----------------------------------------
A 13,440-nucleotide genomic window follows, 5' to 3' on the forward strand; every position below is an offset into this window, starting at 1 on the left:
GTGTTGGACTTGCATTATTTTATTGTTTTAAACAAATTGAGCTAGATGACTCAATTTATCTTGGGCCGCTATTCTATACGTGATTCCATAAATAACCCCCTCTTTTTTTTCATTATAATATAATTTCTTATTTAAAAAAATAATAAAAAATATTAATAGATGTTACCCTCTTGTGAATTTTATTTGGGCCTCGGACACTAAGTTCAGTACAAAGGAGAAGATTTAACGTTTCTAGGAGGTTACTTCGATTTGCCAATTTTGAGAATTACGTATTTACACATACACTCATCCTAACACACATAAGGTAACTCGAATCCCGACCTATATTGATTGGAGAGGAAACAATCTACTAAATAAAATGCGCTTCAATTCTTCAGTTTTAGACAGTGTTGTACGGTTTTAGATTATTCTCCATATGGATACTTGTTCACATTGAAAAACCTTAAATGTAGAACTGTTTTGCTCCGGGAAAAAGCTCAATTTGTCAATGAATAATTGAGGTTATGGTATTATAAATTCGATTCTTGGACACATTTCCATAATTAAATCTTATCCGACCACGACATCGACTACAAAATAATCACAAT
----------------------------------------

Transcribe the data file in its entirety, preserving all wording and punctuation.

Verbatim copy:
A 13,440-nucleotide genomic window follows, 5' to 3' on the forward strand; every position below is an offset into this window, starting at 1 on the left:
GTGTTGGACTTGCATTATTTTATTGTTTTAAACAAATTGAGCTAGATGACTCAATTTATCTTGGGCCGCTATTCTATACGTGATTCCATAAATAACCCCCTCTTTTTTTTCATTATAATATAATTTCTTATTTAAAAAAATAATAAAAAATATTAATAGATGTTACCCTCTTGTGAATTTTATTTGGGCCTCGGACACTAAGTTCAGTACAAAGGAGAAGATTTAACGTTTCTAGGAGGTTACTTCGATTTGCCAATTTTGAGAATTACGTATTTACACATACACTCATCCTAACACACATAAGGTAACTCGAATCCCGACCTATATTGATTGGAGAGGAAACAATCTACTAAATAAAATGCGCTTCAATTCTTCAGTTTTAGACAGTGTTGTACGGTTTTAGATTATTCTCCATATGGATACTTGTTCACATTGAAAAACCTTAAATGTAGAACTGTTTTGCTCCGGGAAAAAGCTCAATTTGTCAATGAATAATTGAGGTTATGGTATTATAAATTCGATTCTTGGACACATTTCCATAATTAAATCTTATCCGACCACGACATCGACTACAAAATAATCACAAT